Tag Archives: neologism

The Lifespan of Words (three ways)

Getting ready for DH2017 this morning, I found myself curious about the lifespan of English words–when they come into the language and when they fall out. So I got all the earliest and latest attestation dates for all the words in OED3, and plotted them out. Here are three graphs (“visualizations,” if you like), all […]

||-Tripping over tramlines-||

“Tramlines”, icydk, are those upright parallel bars that OED1 and OED2 editors used to indicate that a word was “alien or not fully naturalized”. So, for instance, zeitgeist you may recognize as a word of German origin, not infrequently heard in English. In OED1 (1928) it appeared as ||Zeitgeist, and this mark was preserved on […]

Untrustable Assertions

Listening to the NPR today, I hear this from E. J. Dionne, commenting on GOP Congressman Kevin McCarthy’s astounding statements about the civic accomplishments of the Republican House: [Dionne] We’re going to have a lot of fun with him in terms of the English language. In that recent statement he invented the word “untrustable”. He […]

Thermo Pairs, a kind of poem

Latest in the “kind of poem” series [see here and here], this one based on false positives that turned up in my list of invented lexical combinations in James Joyce [“Compounding Joyce“].

Compounding Joyce

LOW on demand! This afternoon the Twitter threw up this query, following on from my last post on cutthroat compounds [Catchall for Cutthroats]: Well, here at The Life of Words, we aim to please. Since I’ve been mucking around with Python scripts to get at OED’s combinational formations (those bits typically at the end of […]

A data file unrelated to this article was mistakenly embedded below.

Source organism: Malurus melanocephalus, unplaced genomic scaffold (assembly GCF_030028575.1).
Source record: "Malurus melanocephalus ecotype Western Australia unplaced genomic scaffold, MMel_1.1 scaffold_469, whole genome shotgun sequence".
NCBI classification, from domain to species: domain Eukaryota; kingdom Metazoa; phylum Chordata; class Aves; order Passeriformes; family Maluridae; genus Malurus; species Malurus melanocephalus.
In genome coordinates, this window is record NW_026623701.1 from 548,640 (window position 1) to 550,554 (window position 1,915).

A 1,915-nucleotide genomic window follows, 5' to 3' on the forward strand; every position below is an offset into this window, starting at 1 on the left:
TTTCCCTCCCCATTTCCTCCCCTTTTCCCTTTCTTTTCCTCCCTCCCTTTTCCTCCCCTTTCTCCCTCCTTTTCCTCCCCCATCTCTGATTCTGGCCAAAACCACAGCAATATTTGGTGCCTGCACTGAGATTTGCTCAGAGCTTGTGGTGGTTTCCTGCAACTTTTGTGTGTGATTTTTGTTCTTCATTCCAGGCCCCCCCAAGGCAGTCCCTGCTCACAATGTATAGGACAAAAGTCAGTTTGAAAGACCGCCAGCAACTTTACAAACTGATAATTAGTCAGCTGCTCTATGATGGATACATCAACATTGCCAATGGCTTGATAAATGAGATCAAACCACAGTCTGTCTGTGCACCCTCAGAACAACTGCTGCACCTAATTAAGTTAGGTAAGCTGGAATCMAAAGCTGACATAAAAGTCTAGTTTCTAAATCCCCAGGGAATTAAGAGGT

Plural Fixation

Or, “How not to be a pedant with the OED.” I like a good hatchet job. Done well, the literary smack-down is thrilling and educative. Terry Eagleton on Richard Dawkins [“Lunging, flailing, mispunching”, LRB, 19.10.06] is among my favourite examples of the dark art: characterizing Dawkins’s idea of the Christian god as “some kind of […]

Subsequent OED Quotations

You sometimes hear that Shakespeare contributed more words to the English language than anyone else. This claim is based on searches of the quotation evidence in the 2nd edition of the OED. In OED2, Shakespeare is the most-cited single-author source [33,131 quotations], and the most first-cited source in an entry [first evidence for 2,017 words], […]

“Pneumatic Bliss” – Eliot’s Breasty OED Entry

More from the T. S. Eliot / Oxford English Dictionary files [for background, see “Did TSE use OED, SOED, or COD?” and “Eliotic OED“]. In the latter post, I noted that 0.0135% of OED definitions contain the phrase “[with/in] allusion to” and that two of these are to poems by Eliot. Here are lines from […]

Eliotic OED

[UPDATE 9/15: If what follows interests you at all please see this update: “Two Notes on T. S. Eliot and the OED“] OED editor Robert Burchfield was responsible for adding Woolfian, Poundian, Joycean, Yeatsian, and Audenesque to the dictionary while preparing the Supplement of 1976-86 (later incorporated into the Second Edition, OED2). There’s no Eliotesque or […]

Misunderweared

A song from my early youth came back to me the other day. Here’s the first verse, with a rough translation in italics: Le bon roi Dagobert                       Good King Dagobert A mis sa culotte à l’envers ;           Put on his culotte backwards ; Le grand saint Éloi                         The great Saint Eligius Lui dit : Ô […]